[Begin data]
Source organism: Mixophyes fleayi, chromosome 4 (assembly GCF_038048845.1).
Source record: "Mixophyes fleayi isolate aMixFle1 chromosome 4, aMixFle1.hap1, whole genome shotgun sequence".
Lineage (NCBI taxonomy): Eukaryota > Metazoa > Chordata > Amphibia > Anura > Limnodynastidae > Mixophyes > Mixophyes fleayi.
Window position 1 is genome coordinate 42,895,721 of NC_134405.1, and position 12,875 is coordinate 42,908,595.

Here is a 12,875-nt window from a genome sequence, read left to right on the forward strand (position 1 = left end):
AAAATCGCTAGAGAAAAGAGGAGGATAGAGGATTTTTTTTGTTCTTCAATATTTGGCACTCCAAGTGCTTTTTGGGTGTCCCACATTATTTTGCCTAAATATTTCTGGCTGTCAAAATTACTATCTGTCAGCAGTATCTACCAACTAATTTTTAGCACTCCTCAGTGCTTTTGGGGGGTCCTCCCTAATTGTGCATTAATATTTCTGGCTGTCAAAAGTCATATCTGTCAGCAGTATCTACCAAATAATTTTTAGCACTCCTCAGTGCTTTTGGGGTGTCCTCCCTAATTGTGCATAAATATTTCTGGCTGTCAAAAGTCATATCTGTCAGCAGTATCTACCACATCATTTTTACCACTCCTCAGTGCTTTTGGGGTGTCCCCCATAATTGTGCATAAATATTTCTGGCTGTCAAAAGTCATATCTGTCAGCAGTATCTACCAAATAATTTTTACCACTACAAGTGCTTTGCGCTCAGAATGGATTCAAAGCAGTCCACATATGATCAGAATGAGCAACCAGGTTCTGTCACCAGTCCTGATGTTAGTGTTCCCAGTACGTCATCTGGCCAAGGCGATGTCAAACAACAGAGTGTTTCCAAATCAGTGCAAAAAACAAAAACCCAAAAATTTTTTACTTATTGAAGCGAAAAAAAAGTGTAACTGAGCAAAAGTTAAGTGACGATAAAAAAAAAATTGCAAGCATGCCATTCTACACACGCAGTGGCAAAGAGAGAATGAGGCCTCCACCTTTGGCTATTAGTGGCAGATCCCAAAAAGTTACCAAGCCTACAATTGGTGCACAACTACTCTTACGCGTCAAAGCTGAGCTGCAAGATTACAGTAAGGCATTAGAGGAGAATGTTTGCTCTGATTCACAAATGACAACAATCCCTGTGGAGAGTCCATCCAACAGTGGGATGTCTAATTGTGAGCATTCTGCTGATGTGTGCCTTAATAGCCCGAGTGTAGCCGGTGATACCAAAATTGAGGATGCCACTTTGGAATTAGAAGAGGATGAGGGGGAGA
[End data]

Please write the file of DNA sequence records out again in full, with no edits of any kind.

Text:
Source organism: Mixophyes fleayi, chromosome 4 (assembly GCF_038048845.1).
Source record: "Mixophyes fleayi isolate aMixFle1 chromosome 4, aMixFle1.hap1, whole genome shotgun sequence".
Lineage (NCBI taxonomy): Eukaryota > Metazoa > Chordata > Amphibia > Anura > Limnodynastidae > Mixophyes > Mixophyes fleayi.
Window position 1 is genome coordinate 42,895,721 of NC_134405.1, and position 12,875 is coordinate 42,908,595.

Here is a 12,875-nt window from a genome sequence, read left to right on the forward strand (position 1 = left end):
AAAATCGCTAGAGAAAAGAGGAGGATAGAGGATTTTTTTTGTTCTTCAATATTTGGCACTCCAAGTGCTTTTTGGGTGTCCCACATTATTTTGCCTAAATATTTCTGGCTGTCAAAATTACTATCTGTCAGCAGTATCTACCAACTAATTTTTAGCACTCCTCAGTGCTTTTGGGGGGTCCTCCCTAATTGTGCATTAATATTTCTGGCTGTCAAAAGTCATATCTGTCAGCAGTATCTACCAAATAATTTTTAGCACTCCTCAGTGCTTTTGGGGTGTCCTCCCTAATTGTGCATAAATATTTCTGGCTGTCAAAAGTCATATCTGTCAGCAGTATCTACCACATCATTTTTACCACTCCTCAGTGCTTTTGGGGTGTCCCCCATAATTGTGCATAAATATTTCTGGCTGTCAAAAGTCATATCTGTCAGCAGTATCTACCAAATAATTTTTACCACTACAAGTGCTTTGCGCTCAGAATGGATTCAAAGCAGTCCACATATGATCAGAATGAGCAACCAGGTTCTGTCACCAGTCCTGATGTTAGTGTTCCCAGTACGTCATCTGGCCAAGGCGATGTCAAACAACAGAGTGTTTCCAAATCAGTGCAAAAAACAAAAACCCAAAAATTTTTTACTTATTGAAGCGAAAAAAAAGTGTAACTGAGCAAAAGTTAAGTGACGATAAAAAAAAAATTGCAAGCATGCCATTCTACACACGCAGTGGCAAAGAGAGAATGAGGCCTCCACCTTTGGCTATTAGTGGCAGATCCCAAAAAGTTACCAAGCCTACAATTGGTGCACAACTACTCTTACGCGTCAAAGCTGAGCTGCAAGATTACAGTAAGGCATTAGAGGAGAATGTTTGCTCTGATTCACAAATGACAACAATCCCTGTGGAGAGTCCATCCAACAGTGGGATGTCTAATTGTGAGCATTCTGCTGATGTGTGCCTTAATAGCCCGAGTGTAGCCGGTGATACCAAAATTGAGGATGCCACTTTGGAATTAGAAGAGGATGAGGGGGAGA